The whole concept gives me a slight panic attack and that isn't even with knives in the equation.

Yes, I would say something. It doesn't need to be combative but it could potentially end in a worse incident next time

NewAccount270219 Tue 20-Aug-19 16:52:09

Rather than making a complaint, offer feedback.

I think this too. There's a decent chance they will be apologetic, but don't go in looking for an apology - just offer it as 'something for next time'. What did the chef even use the knife for?

Azeema Tue 20-Aug-19 16:52:09

Hmmm. Should be no knives at class where you supposedly to bring toddlers to play cook. I agree, do complain on safety.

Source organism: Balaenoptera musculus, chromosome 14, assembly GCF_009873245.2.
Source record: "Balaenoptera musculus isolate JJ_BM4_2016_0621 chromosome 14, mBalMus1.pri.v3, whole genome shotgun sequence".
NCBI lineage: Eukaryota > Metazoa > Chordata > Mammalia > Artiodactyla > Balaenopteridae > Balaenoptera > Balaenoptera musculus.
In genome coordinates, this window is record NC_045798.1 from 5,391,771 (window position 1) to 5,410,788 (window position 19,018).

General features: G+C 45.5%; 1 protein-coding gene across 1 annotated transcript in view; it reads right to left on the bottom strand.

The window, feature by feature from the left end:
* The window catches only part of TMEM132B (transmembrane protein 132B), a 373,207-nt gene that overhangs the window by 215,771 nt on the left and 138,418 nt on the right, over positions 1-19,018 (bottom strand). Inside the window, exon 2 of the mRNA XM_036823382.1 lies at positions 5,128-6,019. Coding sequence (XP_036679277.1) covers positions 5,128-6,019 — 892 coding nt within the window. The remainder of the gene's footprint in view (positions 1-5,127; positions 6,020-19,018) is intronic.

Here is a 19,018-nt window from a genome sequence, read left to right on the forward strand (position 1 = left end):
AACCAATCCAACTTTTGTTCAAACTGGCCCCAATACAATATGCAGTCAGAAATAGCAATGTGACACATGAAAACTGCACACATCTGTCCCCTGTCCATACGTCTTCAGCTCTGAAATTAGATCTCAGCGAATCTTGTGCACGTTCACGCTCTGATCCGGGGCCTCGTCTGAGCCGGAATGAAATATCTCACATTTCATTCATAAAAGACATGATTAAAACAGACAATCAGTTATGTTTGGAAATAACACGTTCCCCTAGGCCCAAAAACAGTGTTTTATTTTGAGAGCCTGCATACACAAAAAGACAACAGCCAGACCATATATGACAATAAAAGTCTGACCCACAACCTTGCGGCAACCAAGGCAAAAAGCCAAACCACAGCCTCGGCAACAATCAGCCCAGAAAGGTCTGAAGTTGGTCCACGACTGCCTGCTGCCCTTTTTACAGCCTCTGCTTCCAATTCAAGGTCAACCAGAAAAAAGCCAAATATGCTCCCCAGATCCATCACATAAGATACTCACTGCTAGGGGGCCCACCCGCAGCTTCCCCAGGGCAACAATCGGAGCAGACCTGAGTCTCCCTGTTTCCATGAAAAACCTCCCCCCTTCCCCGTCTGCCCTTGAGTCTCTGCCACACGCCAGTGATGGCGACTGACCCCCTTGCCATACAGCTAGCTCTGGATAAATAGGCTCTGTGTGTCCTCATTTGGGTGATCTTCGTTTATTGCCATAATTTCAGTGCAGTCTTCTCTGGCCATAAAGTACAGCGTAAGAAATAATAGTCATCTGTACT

MrsWooster Tue 20-Aug-19 16:52:44

I realise I’m going to get my head kicked in for this... dc went to Steiner parent and child groups from 0-3 and it was routine to have sharp knives for communal fruit prep. It was up to parents to supervise and help and teach the kids to respect and safely use tools properly.

NewAccount270219 Tue 20-Aug-19 16:53:33

What would swing it for me is that there are so, so few council led activities now surestart has been jettisoned and so I'd suck it up and not complain.

They're not going to ditch the activity just because OP says it would be best not to leave knives within the children's reach, especially if she does so sensibly and calmly (ie no mad threats to sue)

Azeema Tue 20-Aug-19 16:53:38

Foods should be chopped before class start. No need for knives and toddlers there at same time.

Dylaninthemovies1 Tue 20-Aug-19 16:54:34

I wouldn’t complain but provide “feedback”wink